Wood Stove Prices
Updated Nov 8, 2016 By Gary Sprague
The price of a wood stove varies according to style, size and the amount of glass viewing area. Free standing wood stoves range from as little as $300 to more than $3000. Stove prices tend to increase with the size of the unit along with the extravagance of the molding, color, finish and size and design of the glass viewing area. Wood stove insert units, which fit inside an existing fireplace and use the existing fireplace chimney as a vent system, range in price from $800 to $2500.
Catalytic vs. Non-Catalytic Stoves
There are two types of wood stove – catalytic and non-catalytic. A catalytic stove traps smoke and other combustion by-products in a coated combustion chamber where they ignite at a much lower temperature than normally required. This increases the efficiency of the wood stove and allows much longer burn times while reducing emissions.
A catalytic stove offers higher efficiency heating, provides longer, more even heat and is often considered a better choice as a primary heat source. The catalyst will require regular cleaning and maintenance and generally needs to be replaced every five years. A catalytic stove costs about $500 to $700 more on average than non-catalytic wood stoves.
Non-catalytic stoves are easier to use, require less maintenance, and cost less. As a result, they are often recommended for use as a supplemental heat source.
Materials: Cast Iron or Forged Steel?
Wood stoves are available in two main material options – cast iron and steel. There is very little performance difference between the two, although cast iron may hold heat a little better. The main differences between the two are cost and aesthetics. Cast iron stoves are molded and often feature graceful curves, along with different colors and an enamel finish. Steel stoves are welded together, are plain in comparison and are almost always black. While a cast iron stove can hold heat longer, a steel wood stove tends to heat a room a little quicker than cast iron.
One difference between the steel and cast iron is the joints on a cast iron stove are sealed with bolts and caulk, often requiring maintenance to prevent leaks. Steel stoves, on the other hand, are welded shut.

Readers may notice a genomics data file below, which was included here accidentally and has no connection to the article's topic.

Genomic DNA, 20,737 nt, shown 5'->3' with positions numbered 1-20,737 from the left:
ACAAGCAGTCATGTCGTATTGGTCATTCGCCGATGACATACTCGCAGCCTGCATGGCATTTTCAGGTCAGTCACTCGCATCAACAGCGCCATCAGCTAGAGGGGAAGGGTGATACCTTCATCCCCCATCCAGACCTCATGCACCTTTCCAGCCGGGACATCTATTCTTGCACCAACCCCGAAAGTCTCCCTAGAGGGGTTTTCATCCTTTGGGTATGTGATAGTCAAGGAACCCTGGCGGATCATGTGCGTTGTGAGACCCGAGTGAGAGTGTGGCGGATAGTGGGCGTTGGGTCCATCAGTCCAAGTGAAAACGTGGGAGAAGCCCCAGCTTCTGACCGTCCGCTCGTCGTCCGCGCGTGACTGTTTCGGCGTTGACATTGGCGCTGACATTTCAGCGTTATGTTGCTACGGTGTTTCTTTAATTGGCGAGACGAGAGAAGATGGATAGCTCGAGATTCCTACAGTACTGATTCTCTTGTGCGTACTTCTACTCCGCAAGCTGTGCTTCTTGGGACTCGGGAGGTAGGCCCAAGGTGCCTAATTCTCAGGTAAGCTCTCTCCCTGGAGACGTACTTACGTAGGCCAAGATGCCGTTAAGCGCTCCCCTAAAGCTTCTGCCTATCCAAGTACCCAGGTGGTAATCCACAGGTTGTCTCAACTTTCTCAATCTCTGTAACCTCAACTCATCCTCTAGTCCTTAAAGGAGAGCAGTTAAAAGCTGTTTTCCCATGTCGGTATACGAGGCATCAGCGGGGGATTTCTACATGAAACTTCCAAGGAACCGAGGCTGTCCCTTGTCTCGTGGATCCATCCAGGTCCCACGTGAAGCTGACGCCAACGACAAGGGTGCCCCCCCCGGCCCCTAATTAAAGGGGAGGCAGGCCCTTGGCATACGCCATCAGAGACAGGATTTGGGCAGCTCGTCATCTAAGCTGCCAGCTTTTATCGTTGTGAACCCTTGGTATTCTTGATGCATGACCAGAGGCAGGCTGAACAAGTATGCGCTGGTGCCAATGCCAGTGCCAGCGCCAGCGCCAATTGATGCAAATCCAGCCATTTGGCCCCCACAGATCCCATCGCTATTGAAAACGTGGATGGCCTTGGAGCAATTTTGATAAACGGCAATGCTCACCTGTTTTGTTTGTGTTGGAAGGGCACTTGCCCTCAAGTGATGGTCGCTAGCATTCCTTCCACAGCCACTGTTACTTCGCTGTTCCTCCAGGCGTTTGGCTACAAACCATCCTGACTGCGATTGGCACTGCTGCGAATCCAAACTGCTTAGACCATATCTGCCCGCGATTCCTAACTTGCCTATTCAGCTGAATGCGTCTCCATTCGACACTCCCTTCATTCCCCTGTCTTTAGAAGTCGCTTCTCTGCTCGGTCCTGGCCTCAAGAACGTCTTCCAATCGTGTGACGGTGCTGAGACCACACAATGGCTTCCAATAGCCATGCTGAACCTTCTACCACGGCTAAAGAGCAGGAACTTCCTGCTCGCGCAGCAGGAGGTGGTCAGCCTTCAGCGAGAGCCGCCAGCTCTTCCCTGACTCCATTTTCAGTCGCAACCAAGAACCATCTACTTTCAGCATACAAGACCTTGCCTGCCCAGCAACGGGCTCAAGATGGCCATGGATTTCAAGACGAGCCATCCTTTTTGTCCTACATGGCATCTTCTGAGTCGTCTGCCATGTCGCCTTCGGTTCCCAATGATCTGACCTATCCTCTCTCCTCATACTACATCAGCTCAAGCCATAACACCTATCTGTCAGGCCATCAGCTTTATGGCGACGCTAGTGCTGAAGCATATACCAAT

Because cast iron wood stoves are more decorative and aesthetically pleasing they often cost 20-30% more than steel stoves.
The cost to install a wood stove can be as high as or higher than the cost of the stove itself, with average costs ranging from $450 to $1700. Much of this cost is for installation of the stove vent, which connects the wood stove to the chimney via stovepipe. The price will vary depending on the location and height of the chimney system. Stovepipe cannot be passed through walls or roofs. If your chimney already has an insert for a furnace or wood stove, installation costs will be much lower.
Purchasing a wood stove insert unit, while often more expensive upfront, costs less to install because it sits inside the fireplace and vents up through the chimney.
Newer wood stoves have pre-installed heat shields, protecting surrounding walls in tight areas, but additional shields can be purchased to allow adjustable clearance space. Your wood stove will need to sit on non-combustible material such as stone or cement. Non-combustible bases can be purchased for an average cost of $300 to $600.
Having your wood stove and chimney inspected annually is strongly recommended. Creosote buildup is very common with wood stoves and can lead to chimney fires if not checked regularly. If there is a buildup, the chimney will need to be cleaned.
In an effort to reduce pollution and improve air quality, wood stove changeout programs are being developed and implemented across North America. These programs provide consumers with financial incentives to replace older, high-emission wood stoves and other wood-burning appliances with cleaner, more efficient stoves and appliances. You can find more information about wood stove changeout programs here.
Wood stoves are very simple to use: add wood, light it, stoke it, add wood as needed. But using the right wood – quality, seasoned wood – will help your wood stove burn cleanly and more efficiently. Most wood should be seasoned six months to a year before it is burned. Wet wood, also known as "green" wood, can cause smoking problems and increased creosote buildup.
Unless you own a wood lot, chances are you will need to buy the wood that you burn in your stove. Depending on your location, the price of wood can vary greatly. Most homeowners buy firewood by the cord, which measures 4 ft. x 4 ft. x 8 ft.
One option to save money is to buy green wood in the spring and let it dry on your property. Firewood usually comes cut, split and delivered for one price. An average price for a cord of seasoned wood is between $250 and $300, and around $220 for green wood.
The amount of wood needed depends on factors such as the size of the wood stove, the quality of wood and how well the home is insulated. It’s common for homeowners in colder climates that use wood as their primary fuel source to go through 4-6 cords during the winter.